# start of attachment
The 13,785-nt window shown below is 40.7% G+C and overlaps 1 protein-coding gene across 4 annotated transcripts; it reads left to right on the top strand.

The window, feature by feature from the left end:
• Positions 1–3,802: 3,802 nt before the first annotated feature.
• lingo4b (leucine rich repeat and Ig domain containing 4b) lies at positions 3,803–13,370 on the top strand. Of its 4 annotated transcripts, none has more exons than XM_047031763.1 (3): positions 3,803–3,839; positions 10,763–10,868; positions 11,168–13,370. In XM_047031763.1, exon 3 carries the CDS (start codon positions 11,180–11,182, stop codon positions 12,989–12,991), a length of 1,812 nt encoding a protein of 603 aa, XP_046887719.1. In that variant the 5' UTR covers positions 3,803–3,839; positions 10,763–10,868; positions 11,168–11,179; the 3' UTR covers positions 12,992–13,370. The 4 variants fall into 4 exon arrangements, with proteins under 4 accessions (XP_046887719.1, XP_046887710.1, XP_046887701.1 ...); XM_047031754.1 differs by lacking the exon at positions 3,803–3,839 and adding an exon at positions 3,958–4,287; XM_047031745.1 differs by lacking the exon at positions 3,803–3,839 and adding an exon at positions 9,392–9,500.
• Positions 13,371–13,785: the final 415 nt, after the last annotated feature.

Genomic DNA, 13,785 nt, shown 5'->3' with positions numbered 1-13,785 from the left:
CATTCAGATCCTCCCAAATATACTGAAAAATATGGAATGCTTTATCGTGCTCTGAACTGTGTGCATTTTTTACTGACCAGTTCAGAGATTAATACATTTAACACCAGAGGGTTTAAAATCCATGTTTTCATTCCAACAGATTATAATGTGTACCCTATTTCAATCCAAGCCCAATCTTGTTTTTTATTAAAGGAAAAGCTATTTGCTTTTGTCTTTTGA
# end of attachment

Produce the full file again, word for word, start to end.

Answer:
The 13,785-nt window shown below is 40.7% G+C and overlaps 1 protein-coding gene across 4 annotated transcripts; it reads left to right on the top strand.

The window, feature by feature from the left end:
• Positions 1–3,802: 3,802 nt before the first annotated feature.
• lingo4b (leucine rich repeat and Ig domain containing 4b) lies at positions 3,803–13,370 on the top strand. Of its 4 annotated transcripts, none has more exons than XM_047031763.1 (3): positions 3,803–3,839; positions 10,763–10,868; positions 11,168–13,370. In XM_047031763.1, exon 3 carries the CDS (start codon positions 11,180–11,182, stop codon positions 12,989–12,991), a length of 1,812 nt encoding a protein of 603 aa, XP_046887719.1. In that variant the 5' UTR covers positions 3,803–3,839; positions 10,763–10,868; positions 11,168–11,179; the 3' UTR covers positions 12,992–13,370. The 4 variants fall into 4 exon arrangements, with proteins under 4 accessions (XP_046887719.1, XP_046887710.1, XP_046887701.1 ...); XM_047031754.1 differs by lacking the exon at positions 3,803–3,839 and adding an exon at positions 3,958–4,287; XM_047031745.1 differs by lacking the exon at positions 3,803–3,839 and adding an exon at positions 9,392–9,500.
• Positions 13,371–13,785: the final 415 nt, after the last annotated feature.

Genomic DNA, 13,785 nt, shown 5'->3' with positions numbered 1-13,785 from the left:
CATTCAGATCCTCCCAAATATACTGAAAAATATGGAATGCTTTATCGTGCTCTGAACTGTGTGCATTTTTTACTGACCAGTTCAGAGATTAATACATTTAACACCAGAGGGTTTAAAATCCATGTTTTCATTCCAACAGATTATAATGTGTACCCTATTTCAATCCAAGCCCAATCTTGTTTTTTATTAAAGGAAAAGCTATTTGCTTTTGTCTTTTGA